Wednesday

stitched identities

I could not leave Wednesday wordless today.... Have you heard about Baang & Burne Contemporary? Don't you just love the name? Jane Zweibel
Self-Portrait Praying #3 2008 Oil on sewn and stuffed canvas 48 x 26 x 12”


This who they are in their own words: Baang & Burne Contemporary was created by artists and co-directors Kesha Bruce and Charlie Grosso, with the intent of providing an innovative way of bringing artists and art collectors together, especially newer collectors who are often deterred by the high intimidation factor at most contemporary art galleries. The gallery takes its name from a cold-war era espionage term used to describe covert demolition and sabotage operations, altering the spelling slightly in a tongue in cheek reference to Big-name art galleries that donne the names of their well-known directors.
Don't you just love the sound of that idea? I did. To me it's a very exciting concept.

Stitched Identities is their first event. Stitched Identities is the first in a series of Baang & Burne’s signature one-night-only art events where, unlike at a traditional art gallery opening, artists, art collectors, and members of the Baang & Burne mailing list are invited to attend a small intimate brunch or cocktail hour in a private home or a chic hotel suite. During the event every invited guest has the chance to not only personally meet and talk with the artist, but to slip on a pair of white cotton art handling gloves and actually hold, touch, and admire the works of art up close. Baang & Burne Contemporary has plans to host a
series of one-night-only private events in New York City, Chicago, and Los Angeles through 2012, aiming to provide a fresh alternative to a traditional art opening while working with artists who already have an established market and exhibition history, as well as partnering with lesser known emerging artists.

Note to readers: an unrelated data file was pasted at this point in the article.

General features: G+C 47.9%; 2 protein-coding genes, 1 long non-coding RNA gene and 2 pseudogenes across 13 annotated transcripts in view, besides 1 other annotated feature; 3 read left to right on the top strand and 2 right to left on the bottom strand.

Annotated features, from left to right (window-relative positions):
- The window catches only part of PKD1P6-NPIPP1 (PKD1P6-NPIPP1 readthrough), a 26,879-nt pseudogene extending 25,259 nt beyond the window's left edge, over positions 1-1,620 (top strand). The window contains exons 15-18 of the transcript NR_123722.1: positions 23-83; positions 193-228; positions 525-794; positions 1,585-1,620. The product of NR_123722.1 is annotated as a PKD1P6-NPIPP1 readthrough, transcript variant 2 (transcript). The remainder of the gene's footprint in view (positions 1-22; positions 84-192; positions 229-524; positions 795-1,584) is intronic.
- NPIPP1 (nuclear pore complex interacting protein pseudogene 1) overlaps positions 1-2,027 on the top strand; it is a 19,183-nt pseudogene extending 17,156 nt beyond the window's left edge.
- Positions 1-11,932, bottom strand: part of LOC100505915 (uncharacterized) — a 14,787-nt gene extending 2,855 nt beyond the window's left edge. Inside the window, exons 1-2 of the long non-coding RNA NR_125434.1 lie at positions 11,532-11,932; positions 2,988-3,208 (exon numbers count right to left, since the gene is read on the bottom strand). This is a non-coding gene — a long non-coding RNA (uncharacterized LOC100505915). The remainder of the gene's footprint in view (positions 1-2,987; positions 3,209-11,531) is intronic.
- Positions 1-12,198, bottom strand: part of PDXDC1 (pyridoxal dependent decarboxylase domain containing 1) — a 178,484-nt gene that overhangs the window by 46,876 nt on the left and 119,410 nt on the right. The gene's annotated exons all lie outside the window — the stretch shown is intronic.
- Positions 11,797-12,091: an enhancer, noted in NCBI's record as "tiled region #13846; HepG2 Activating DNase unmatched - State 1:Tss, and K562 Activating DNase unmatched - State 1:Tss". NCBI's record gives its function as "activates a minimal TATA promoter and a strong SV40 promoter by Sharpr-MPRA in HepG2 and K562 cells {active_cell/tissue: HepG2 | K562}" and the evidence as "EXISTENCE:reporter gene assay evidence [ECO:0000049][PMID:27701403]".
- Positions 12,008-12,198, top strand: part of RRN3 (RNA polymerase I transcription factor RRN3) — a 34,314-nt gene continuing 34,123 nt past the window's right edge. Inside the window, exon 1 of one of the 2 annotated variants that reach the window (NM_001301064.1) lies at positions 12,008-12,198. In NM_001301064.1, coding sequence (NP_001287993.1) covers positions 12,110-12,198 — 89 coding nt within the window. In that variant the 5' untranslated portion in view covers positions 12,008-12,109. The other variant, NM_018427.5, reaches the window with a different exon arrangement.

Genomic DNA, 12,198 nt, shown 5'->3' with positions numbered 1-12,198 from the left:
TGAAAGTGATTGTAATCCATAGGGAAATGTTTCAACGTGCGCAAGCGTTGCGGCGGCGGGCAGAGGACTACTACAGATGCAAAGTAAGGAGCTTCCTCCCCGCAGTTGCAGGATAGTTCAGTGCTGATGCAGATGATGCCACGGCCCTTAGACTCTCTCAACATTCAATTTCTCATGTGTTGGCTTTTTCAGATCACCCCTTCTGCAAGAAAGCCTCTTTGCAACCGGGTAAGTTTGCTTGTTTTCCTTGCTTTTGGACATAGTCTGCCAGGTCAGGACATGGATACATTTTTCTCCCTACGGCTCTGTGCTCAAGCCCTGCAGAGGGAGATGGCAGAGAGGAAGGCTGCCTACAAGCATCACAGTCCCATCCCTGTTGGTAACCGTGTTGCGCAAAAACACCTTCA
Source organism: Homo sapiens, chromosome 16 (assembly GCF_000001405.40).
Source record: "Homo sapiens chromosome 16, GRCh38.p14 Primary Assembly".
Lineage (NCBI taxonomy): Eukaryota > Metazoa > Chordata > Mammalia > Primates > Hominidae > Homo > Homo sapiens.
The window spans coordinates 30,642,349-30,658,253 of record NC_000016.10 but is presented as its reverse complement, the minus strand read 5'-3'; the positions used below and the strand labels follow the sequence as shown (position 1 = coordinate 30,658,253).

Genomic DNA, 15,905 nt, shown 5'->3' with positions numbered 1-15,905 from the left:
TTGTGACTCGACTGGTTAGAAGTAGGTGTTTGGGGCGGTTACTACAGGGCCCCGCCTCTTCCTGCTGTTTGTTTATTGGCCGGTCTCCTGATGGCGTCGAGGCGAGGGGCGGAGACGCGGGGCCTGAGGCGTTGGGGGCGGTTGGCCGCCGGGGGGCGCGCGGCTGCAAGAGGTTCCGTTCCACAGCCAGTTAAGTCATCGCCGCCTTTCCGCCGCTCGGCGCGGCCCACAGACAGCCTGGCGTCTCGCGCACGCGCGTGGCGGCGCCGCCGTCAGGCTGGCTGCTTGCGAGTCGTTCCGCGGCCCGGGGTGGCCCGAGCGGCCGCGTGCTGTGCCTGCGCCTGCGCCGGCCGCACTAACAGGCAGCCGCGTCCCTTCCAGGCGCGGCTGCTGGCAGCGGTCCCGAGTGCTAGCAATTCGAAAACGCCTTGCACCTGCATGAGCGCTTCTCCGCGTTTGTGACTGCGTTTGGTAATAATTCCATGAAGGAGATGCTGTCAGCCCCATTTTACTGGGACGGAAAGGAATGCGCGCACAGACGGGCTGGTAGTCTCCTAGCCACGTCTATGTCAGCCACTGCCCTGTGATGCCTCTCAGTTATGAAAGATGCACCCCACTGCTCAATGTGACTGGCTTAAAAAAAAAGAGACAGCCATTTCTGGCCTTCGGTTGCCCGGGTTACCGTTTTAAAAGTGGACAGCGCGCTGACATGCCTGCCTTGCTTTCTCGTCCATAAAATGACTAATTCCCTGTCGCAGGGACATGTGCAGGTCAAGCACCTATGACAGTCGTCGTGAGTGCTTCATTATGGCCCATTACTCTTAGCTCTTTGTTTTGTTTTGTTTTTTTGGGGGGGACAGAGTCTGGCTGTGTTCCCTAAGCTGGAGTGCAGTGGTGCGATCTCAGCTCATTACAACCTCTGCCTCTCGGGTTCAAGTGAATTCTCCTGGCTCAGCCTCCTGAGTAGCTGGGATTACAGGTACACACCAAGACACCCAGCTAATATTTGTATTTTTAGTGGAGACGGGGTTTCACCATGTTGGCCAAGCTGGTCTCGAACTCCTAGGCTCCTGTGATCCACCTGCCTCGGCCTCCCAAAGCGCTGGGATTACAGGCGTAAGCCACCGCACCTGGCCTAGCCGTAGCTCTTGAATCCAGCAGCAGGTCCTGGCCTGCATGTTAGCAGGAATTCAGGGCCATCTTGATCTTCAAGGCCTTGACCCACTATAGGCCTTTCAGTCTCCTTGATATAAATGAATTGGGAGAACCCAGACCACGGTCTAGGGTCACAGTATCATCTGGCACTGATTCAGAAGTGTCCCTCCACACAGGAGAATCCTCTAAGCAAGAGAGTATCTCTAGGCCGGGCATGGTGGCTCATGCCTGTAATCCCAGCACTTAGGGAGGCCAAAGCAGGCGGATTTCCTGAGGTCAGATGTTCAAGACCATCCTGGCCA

The first artist they are profiling is Jane Zweibel. I had the privilege of reading a very interesting interview with her and I wanted to share a couple of questions from that interview here on my blog. Jane Zweibel
Self-Portrait Praying #4 2008 Oil on sewn and stuffed canvas 34 x 34 x 12”


How important do you think it is for artists to kn
ow about art history, and why? I think it is extremely important for artists to know about art history. Art history is a continuum. As artists, we are all an integral part of that continuum. I think that being well versed in the history of art presents artists with a wealth of information to draw upon. I have learned so many invaluable lessons from artists who came before me, and this has profoundly enriched my own development as an artist. Artists don’t work in a vacuum; we all have influences, which are key to our finding our own artistic identities. For example, I wouldn’t be the same artist I am today without looking at, learning from, and being affected by, the self-portraits of Frida Kahlo. Although I consider my own self-portraits uniquely my own, I know and appreciate that Frida Kahlo’s indelible images have influenced my images.
Do you believe artistic creativity is an innate huma
n quality? What natural talent would you like to be gifted with?
I do believe that artistic creativity is an innate human quality. I think that all people are born with the potential for creative self-expression. However, unfortunately, because of the poor level of art education in most public schools, and the lack of support for art education in general by the government (at least in the United States), most people’s innate creative potential is neglected and un-nurtured. This is a profound shame. On the other hand, I don’t think that everyone is “born” with natural talent for art. But certainly, everyone has within them the capacity to express him or herself artistically and creatively. It is indeed a human quality. Besides visual art, I would like to be naturally gifted in one of the other art forms
, such as dance or music. Especially music: my mother was a gifted musician. I wish I could have inherited some of her talent...but maybe it is there, and just needs to be unlocked. Jane Zweibel
Self-Portrait Praying # 6 2008 Oil on sewn and stuffed canvas 40 x 16 x 12”
Thank you to Kesha Bruce for asking me to be on the Baang & Burne inaugural blog tour!

2 comments:

Lynn said...

I liked this artists art the first time you showed it and now again. Or did I see it somewhere else?
The Baang & Burne name is terrific. Thanks for explaining. And I enjoyed the review questions and answers as well. Her art is awesome!

PaMdora said...

Great article! and Thanks for introducing me to Jane Zeibel.